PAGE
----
Increase WLANspeed, how??

Discussion in 'Networking Issues' started by Grizzly1505, Apr 22, 2008.

  1. Grizzly1505

    Grizzly1505 Addicted to LI Member

    recently I bought a WRT54GL to replace my USR stuff. with my main computer connected via wire i get the full speed of abt. 9MBps. Just the WLAN does not want to be as fast as the wired connection. that one is always around 2,5MBps. Is there a way that the speed can be improved?
    Firmware is 4.30.11 and the wlan card in my laptop is a Intel 3945ABG using newest driver. adjusting the MTU did not do anything good.

    I really appreciate any help
  2. HennieM

    HennieM Network Guru Member

    There are many ways, depending on what is causing the slower speed. Most of the ways usually start with replacing the stock firmware with firmware that allows you more control, such as Tomato or Thibor15c.

    Then, make sure you have frameburst on, G-only, use WPA/AES if you use encryption (not WEP or WPA/TKIP) on the router, and increase your receive buffer on the wireless [the 3945] (I forget how to do that, so search this forum).

    Further, make sure you have a good signal from the router to your laptop, and also from the laptop to the router (on 3rd party firmware you can see how strong the signal is that the router receives). Check for interference from other radio devices, which will be indicated by a high noise level, and do a wireless survey to see whom in your area is perhaps using a channel near or on yours, and change your channel to be as far as possible from other users' channels.
  3. occamsrazor

    occamsrazor Network Guru Member

    Interesting... can you elaborate on why AES is better/faster than TKIP? And what frameburst does? Thanks, Ben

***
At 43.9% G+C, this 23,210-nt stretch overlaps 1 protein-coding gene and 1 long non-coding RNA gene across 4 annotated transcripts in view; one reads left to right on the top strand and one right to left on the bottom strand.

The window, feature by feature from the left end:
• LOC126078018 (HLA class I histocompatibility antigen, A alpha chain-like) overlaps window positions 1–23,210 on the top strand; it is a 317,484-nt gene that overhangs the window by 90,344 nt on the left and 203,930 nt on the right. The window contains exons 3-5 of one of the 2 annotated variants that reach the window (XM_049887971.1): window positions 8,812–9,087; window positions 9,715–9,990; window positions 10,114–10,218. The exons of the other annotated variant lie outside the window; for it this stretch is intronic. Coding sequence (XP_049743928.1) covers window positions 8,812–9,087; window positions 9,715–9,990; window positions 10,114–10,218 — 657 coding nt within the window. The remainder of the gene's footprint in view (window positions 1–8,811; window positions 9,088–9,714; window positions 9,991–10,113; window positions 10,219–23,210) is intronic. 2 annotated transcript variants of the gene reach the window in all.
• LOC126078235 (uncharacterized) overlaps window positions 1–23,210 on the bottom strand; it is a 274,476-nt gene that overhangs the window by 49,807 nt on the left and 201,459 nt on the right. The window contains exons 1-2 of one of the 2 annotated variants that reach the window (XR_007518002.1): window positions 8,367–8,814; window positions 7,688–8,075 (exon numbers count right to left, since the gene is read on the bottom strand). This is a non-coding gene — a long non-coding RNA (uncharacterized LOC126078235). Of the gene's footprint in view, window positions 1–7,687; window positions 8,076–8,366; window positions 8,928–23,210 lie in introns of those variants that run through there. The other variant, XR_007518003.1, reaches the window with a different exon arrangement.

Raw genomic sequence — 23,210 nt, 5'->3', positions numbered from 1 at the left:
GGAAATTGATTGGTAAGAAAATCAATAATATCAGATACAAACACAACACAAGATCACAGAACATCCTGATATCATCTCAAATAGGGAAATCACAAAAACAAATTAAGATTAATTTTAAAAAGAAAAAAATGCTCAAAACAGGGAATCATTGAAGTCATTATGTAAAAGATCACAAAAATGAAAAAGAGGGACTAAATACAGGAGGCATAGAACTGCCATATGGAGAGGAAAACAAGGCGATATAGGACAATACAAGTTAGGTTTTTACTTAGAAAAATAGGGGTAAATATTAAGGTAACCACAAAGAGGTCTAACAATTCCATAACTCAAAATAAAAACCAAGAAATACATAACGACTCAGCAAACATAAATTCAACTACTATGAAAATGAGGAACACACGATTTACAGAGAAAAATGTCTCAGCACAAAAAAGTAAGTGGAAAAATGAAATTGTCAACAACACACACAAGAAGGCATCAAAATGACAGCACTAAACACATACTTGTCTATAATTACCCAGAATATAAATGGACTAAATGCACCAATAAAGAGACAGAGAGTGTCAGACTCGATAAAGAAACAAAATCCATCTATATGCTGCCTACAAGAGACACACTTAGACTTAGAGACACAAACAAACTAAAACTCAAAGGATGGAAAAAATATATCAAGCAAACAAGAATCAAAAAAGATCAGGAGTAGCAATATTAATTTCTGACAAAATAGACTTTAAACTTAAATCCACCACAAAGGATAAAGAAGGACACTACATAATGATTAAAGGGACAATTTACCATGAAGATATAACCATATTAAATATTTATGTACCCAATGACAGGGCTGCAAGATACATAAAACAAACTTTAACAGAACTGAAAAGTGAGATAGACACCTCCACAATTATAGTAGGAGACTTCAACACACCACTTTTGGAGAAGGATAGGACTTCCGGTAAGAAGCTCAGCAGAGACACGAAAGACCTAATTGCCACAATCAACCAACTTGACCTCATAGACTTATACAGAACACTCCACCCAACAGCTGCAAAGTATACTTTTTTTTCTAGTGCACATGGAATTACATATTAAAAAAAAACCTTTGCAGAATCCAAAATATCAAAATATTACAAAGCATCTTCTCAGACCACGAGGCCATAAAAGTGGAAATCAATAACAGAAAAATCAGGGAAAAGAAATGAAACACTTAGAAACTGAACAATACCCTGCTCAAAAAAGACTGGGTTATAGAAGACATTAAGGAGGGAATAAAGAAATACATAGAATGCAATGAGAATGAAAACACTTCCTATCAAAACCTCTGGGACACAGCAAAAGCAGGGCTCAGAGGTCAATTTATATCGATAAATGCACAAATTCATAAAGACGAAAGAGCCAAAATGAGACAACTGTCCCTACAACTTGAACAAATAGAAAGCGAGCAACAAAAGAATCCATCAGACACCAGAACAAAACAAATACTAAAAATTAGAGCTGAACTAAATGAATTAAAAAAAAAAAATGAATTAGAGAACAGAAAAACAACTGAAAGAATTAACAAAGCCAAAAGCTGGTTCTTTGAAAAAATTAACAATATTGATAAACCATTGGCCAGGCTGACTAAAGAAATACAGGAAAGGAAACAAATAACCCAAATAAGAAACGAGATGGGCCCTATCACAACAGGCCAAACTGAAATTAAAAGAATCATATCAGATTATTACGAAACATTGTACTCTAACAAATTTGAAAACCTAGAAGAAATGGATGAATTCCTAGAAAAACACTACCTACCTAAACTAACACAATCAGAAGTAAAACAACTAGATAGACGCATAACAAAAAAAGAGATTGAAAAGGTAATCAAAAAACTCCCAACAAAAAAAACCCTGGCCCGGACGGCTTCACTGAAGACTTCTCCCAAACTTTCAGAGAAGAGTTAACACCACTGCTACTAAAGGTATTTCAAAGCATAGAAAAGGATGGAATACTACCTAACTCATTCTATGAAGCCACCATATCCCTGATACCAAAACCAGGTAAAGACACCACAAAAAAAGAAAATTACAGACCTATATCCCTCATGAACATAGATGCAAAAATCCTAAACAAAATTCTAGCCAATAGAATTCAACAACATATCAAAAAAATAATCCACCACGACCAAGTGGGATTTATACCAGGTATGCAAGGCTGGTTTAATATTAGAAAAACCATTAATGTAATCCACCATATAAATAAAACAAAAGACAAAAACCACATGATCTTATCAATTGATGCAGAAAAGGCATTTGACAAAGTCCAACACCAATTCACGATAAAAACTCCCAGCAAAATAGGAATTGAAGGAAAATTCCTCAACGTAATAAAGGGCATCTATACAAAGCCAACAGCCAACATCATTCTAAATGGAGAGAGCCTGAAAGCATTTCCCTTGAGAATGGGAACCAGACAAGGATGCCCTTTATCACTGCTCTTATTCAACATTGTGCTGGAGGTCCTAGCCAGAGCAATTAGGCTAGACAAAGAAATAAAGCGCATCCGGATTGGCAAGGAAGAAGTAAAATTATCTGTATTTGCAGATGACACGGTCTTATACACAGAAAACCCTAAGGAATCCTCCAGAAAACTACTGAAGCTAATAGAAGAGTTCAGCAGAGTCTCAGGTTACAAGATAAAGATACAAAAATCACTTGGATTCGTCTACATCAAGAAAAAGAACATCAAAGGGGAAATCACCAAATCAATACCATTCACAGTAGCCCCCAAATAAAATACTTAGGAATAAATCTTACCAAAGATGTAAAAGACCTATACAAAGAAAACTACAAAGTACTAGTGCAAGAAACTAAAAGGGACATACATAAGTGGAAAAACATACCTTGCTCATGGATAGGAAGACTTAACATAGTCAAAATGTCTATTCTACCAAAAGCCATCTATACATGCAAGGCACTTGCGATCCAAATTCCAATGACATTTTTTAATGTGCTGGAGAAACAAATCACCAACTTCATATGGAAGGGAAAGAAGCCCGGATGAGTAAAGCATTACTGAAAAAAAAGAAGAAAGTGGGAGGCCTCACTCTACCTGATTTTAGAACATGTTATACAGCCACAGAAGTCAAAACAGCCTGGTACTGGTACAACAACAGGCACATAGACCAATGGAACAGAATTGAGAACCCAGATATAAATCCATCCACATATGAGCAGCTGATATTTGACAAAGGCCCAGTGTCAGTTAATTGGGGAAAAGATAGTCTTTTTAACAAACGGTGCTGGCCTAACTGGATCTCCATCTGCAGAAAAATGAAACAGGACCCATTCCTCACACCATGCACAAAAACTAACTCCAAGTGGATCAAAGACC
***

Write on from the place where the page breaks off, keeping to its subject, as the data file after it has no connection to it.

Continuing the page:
4. HennieM

    HennieM Network Guru Member

    AES uses single pass encryption, and hardware does most of the work. This "new" hardware, capable of doing the AES encryption on the fly, was a pre-requisite for WPA2 capable APs, adapters, etc. I.e., the CPU just "pushes" the raw data through a piece of hardware, and it comes out (de)encrypted on the other side. (It's not quite that simple, but it illustrates the concept).

    TKIP is a pseudo-equivalent of AES, providing close to the same level of encryption, but is all done in software; I.e., the CPU does the encryption, and multiple passes are required to get to the desired encryption state. It was developed to enable "old" hardware, which was designed for WEP, to enable use of the interim encryption and authentication scheme now known as WPA.

    Frameburst make it go fast.... ;)

    As I understand it, normal 802.11 protocol requires a send-a-frame, get-response, send-a-frame, get-response, .... type conversation.
    Frameburst denotes a sort of sub-conversation send-a-frame, send-a-frame, send-a-frame, ...then get-response. Dunno if I'm right, but that's how I see it, hence the name "bursting of frames".
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